Exploring the Vineyards of Burgundy

Situated in the heart of prestigious vineyards, like Pommard, Corton-Charlemagne, La Romanée-Conti, Nuits-Saint-Georges and Gevrey-Chambertin, you will find the town of Beaune, only 45km from Dijon and the focal point for wine tourism in the Burgundy area. Arriving in Beaune our guide for the day Fabien met us off the train to begin our full day guided tour of the Route des Grands Crus.

From Dijon all the way to the wine village of Santenay the “Route des Grands Crus” takes you through the vineyards of the Côte de Nuits and the Côte de Beaune.

Fabien our guide, the son and grandson of local wine makers has many contacts within the most famous wine growing companies of Burgundy. His passion and knowledge for wine was obvious and we hit it off from the start.

 Côte de Nuits

Beaune / Aloxe Corton / Pernand Vergelesses / Nuits St Georges / Vosne Romanée / Vougeot / Chambolle Musigny / Morey St Denis / Gevrey Chambertin


Our first stop was in the vineyard of Romanée Conti in Vosne Romanée. Wine from this vineyard is among the most sought after, and expensive, in the world. Romanee-Conti is a Grand Cru vineyard site (and corresponding appellation) of the Cote de Nuits sub-region of Burgundy. One of six Grand Cru sites in the village of Vosne-Romanee, the vineyard is the only one to be bordered on all sides by other Grand Crus. Covering just 620ft (190m) across at its widest point, the Romanee-Conti appellation is one of the very smallest in France.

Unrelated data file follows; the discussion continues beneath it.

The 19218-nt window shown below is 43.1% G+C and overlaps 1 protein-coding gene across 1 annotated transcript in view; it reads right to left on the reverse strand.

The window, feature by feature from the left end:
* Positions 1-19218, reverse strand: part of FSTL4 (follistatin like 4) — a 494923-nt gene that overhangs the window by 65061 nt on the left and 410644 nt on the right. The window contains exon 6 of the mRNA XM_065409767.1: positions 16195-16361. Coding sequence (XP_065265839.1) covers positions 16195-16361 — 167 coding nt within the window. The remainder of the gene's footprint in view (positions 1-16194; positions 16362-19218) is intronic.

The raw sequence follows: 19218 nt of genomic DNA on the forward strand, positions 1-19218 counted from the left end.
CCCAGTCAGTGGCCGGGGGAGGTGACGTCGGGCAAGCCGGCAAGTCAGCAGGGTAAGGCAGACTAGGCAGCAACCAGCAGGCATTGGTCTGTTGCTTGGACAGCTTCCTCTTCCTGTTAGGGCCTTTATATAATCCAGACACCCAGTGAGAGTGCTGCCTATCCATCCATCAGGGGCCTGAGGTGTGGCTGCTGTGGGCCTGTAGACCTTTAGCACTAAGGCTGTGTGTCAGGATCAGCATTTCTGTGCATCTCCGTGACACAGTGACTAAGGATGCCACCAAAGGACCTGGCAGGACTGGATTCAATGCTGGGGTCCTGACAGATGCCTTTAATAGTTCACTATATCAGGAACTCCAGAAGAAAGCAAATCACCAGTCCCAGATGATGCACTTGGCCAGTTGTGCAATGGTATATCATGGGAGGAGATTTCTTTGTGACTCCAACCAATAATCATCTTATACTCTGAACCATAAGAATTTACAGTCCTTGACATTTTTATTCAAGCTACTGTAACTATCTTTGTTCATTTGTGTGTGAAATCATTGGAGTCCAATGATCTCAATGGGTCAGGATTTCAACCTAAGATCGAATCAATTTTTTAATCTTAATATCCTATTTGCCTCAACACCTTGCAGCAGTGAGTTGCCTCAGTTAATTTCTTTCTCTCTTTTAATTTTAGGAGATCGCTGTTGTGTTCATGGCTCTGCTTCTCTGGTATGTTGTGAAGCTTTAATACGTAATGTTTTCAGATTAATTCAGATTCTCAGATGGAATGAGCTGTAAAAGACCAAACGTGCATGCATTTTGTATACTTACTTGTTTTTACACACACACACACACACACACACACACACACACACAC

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For me no visit to France is complete without visiting at least one Chateau, so I was delighted the next stop was the Chateau du Clos de Vougeot.

IMG_4911 Chateau du Clos de Vougeot was originally a wine farm, built-in the 12th century by monks from the nearby Abbey of Cîteaux. In the 16th century, a Renaissance style château was added to the existing buildings.

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The medieval vat-house and four enormous oak presses are found in the winery.

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In the centre of the little courtyard you find, the Porteur de Benaton, the work of the famous Burgundy sculptor, Henri Bouchard de l’Institut (1875 – 1961).